However if someone told me they were intending on eating theirs or had indeed eaten it then I would probably be secretly intrigued and ask all sorts of questions about how they cooked it, what it tasted like and so one.

#11 Oriental lily

Posted 28 March 2012 - 11:31 AM

I understand that some research has been linked to it benefitting the mother, not sure how much in a western society though but a man doing it would be similar to canabalism in my opinion.

The only reason why a man would do it is to get some freaky thrill or to boast about it to freak others out.

#12 Guest_tigerdog_*

Posted 28 March 2012 - 11:33 AM

I'm sure there are already alternative means of getting the vitamins and minerals we need without having to resort to this.

#13 4ngiebella

Posted 28 March 2012 - 11:45 AM

I think it's great. Not that I would personally be able to do it. I think the capsules are a clever way to get around it though. The benefits are fantastic.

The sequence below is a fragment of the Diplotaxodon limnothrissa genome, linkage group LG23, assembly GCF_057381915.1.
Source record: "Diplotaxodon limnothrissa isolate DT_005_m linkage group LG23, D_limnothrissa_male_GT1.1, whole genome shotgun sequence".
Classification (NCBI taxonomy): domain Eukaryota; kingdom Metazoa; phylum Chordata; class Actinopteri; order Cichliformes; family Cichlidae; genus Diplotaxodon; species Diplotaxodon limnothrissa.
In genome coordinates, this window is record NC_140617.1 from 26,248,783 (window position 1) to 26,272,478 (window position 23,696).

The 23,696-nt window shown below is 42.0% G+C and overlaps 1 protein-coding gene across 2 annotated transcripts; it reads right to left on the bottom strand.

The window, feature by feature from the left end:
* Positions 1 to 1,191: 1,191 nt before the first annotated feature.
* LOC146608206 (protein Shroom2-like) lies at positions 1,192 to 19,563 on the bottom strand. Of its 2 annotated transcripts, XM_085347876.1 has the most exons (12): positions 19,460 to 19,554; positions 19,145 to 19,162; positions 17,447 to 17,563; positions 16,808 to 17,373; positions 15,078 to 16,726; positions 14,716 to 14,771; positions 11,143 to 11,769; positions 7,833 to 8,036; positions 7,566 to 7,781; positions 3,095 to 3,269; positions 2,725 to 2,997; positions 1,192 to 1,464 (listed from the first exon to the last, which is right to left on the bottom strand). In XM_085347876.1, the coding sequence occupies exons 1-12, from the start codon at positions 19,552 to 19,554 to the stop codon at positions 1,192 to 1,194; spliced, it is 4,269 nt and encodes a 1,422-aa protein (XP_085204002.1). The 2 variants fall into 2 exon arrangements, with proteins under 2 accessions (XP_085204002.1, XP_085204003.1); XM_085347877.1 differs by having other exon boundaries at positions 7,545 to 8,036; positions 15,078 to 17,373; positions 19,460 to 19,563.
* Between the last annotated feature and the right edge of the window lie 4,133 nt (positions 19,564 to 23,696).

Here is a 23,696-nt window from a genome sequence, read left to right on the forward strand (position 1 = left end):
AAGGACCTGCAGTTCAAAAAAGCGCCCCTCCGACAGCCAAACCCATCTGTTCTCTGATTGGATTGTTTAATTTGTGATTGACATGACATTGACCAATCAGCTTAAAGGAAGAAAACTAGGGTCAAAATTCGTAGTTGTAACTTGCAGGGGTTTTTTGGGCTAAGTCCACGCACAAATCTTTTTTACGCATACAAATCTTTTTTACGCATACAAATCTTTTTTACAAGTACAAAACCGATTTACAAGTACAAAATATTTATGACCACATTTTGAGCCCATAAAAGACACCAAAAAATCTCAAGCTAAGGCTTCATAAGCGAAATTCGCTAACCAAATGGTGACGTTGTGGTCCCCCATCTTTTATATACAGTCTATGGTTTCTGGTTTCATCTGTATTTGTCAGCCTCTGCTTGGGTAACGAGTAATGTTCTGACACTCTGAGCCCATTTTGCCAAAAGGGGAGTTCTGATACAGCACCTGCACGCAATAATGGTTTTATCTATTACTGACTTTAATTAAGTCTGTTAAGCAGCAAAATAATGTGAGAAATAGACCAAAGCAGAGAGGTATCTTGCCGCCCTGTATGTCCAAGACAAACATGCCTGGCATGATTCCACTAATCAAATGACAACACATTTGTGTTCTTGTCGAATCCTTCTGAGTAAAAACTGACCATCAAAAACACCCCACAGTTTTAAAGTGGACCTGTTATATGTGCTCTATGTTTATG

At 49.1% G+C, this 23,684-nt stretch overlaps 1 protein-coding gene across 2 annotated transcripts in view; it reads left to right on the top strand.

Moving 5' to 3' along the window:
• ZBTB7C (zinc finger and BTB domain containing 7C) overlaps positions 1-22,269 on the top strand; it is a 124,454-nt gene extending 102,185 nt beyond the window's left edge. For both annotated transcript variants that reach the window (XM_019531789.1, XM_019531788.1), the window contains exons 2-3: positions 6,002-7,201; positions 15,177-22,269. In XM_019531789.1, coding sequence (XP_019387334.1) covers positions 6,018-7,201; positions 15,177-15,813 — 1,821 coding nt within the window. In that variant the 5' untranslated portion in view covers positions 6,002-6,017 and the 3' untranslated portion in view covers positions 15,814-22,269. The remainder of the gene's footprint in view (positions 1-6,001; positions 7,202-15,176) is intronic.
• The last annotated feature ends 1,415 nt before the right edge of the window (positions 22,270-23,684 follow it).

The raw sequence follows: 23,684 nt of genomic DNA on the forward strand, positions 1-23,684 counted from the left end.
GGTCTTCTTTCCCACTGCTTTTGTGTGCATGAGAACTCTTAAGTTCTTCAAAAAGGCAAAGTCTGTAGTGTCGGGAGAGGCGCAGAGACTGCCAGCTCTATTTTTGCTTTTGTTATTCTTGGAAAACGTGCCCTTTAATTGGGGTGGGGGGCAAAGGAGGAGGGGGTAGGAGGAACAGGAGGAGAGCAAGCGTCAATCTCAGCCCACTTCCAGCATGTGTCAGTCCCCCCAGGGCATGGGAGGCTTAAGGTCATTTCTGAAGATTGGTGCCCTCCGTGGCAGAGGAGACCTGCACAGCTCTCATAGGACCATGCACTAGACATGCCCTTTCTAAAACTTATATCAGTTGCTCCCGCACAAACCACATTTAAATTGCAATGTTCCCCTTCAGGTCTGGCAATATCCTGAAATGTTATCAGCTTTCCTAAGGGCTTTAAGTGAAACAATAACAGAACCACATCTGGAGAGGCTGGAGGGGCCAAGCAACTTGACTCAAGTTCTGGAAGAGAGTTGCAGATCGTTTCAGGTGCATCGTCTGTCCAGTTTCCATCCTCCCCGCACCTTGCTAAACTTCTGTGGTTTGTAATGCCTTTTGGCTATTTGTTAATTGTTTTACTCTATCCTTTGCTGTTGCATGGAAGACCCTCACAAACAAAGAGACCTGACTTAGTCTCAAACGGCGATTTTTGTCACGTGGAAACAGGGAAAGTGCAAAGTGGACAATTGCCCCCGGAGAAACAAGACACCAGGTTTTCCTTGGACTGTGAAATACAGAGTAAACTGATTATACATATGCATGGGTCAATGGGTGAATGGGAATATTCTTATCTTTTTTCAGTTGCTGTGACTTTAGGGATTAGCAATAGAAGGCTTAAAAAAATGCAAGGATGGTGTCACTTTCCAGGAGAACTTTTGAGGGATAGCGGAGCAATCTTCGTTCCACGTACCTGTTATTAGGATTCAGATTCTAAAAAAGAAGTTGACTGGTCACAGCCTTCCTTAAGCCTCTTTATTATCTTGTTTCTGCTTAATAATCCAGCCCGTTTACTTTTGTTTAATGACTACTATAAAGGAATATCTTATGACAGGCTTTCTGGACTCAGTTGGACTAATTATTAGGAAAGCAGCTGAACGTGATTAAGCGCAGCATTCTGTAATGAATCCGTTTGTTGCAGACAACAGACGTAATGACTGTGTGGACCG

I read an article about how vegans have placenta bbqs because they see it as the only ethical meat!!!

#14 AprilEthereal

Posted 28 March 2012 - 11:48 AM

It is not something I would choose to do (eat the placenta) but I have no issue with anyone else choosing to do it.  I would take the capsules though.


Edited by AprilEthereal, 28 March 2012 - 11:50 AM.


#15 steppy

Posted 28 March 2012 - 11:52 AM

The guy eating his wife's placenta .... that gives me the heebie jeebies.

#16 PrincessPeach

Posted 28 March 2012 - 11:57 AM

Not my style sorry. I understand it may be full of wonderful nutrients, but I'm whimping out on those.

#17 LambChop

Posted 28 March 2012 - 11:58 AM

It doesn't really resonate with me, not for a gross reason, just can't see the point.

Each to their own, I couldn't' care less what others do, long as they don't expect me to share a serve lol.

#18 Velociraptor

Posted 28 March 2012 - 12:02 PM